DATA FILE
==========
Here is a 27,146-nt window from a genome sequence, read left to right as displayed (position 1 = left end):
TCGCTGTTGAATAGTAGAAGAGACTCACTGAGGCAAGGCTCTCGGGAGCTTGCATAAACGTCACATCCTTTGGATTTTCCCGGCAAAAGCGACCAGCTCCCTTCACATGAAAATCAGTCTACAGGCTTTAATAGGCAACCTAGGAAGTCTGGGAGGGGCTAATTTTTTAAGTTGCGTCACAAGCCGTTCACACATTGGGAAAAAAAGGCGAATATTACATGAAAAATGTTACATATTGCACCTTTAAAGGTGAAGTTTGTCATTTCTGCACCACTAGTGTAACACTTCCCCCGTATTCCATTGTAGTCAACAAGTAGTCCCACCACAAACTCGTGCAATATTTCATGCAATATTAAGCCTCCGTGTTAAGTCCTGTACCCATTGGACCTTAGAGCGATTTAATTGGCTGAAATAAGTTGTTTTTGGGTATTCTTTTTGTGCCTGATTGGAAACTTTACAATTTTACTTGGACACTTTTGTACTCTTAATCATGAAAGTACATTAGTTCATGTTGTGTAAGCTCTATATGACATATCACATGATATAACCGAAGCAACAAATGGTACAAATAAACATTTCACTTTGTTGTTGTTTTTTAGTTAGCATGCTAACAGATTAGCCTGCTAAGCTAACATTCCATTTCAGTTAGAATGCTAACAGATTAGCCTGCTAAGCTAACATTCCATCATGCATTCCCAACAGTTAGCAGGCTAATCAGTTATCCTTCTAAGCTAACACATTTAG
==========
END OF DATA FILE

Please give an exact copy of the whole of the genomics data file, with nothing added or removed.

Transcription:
Here is a 27,146-nt window from a genome sequence, read left to right as displayed (position 1 = left end):
TCGCTGTTGAATAGTAGAAGAGACTCACTGAGGCAAGGCTCTCGGGAGCTTGCATAAACGTCACATCCTTTGGATTTTCCCGGCAAAAGCGACCAGCTCCCTTCACATGAAAATCAGTCTACAGGCTTTAATAGGCAACCTAGGAAGTCTGGGAGGGGCTAATTTTTTAAGTTGCGTCACAAGCCGTTCACACATTGGGAAAAAAAGGCGAATATTACATGAAAAATGTTACATATTGCACCTTTAAAGGTGAAGTTTGTCATTTCTGCACCACTAGTGTAACACTTCCCCCGTATTCCATTGTAGTCAACAAGTAGTCCCACCACAAACTCGTGCAATATTTCATGCAATATTAAGCCTCCGTGTTAAGTCCTGTACCCATTGGACCTTAGAGCGATTTAATTGGCTGAAATAAGTTGTTTTTGGGTATTCTTTTTGTGCCTGATTGGAAACTTTACAATTTTACTTGGACACTTTTGTACTCTTAATCATGAAAGTACATTAGTTCATGTTGTGTAAGCTCTATATGACATATCACATGATATAACCGAAGCAACAAATGGTACAAATAAACATTTCACTTTGTTGTTGTTTTTTAGTTAGCATGCTAACAGATTAGCCTGCTAAGCTAACATTCCATTTCAGTTAGAATGCTAACAGATTAGCCTGCTAAGCTAACATTCCATCATGCATTCCCAACAGTTAGCAGGCTAATCAGTTATCCTTCTAAGCTAACACATTTAG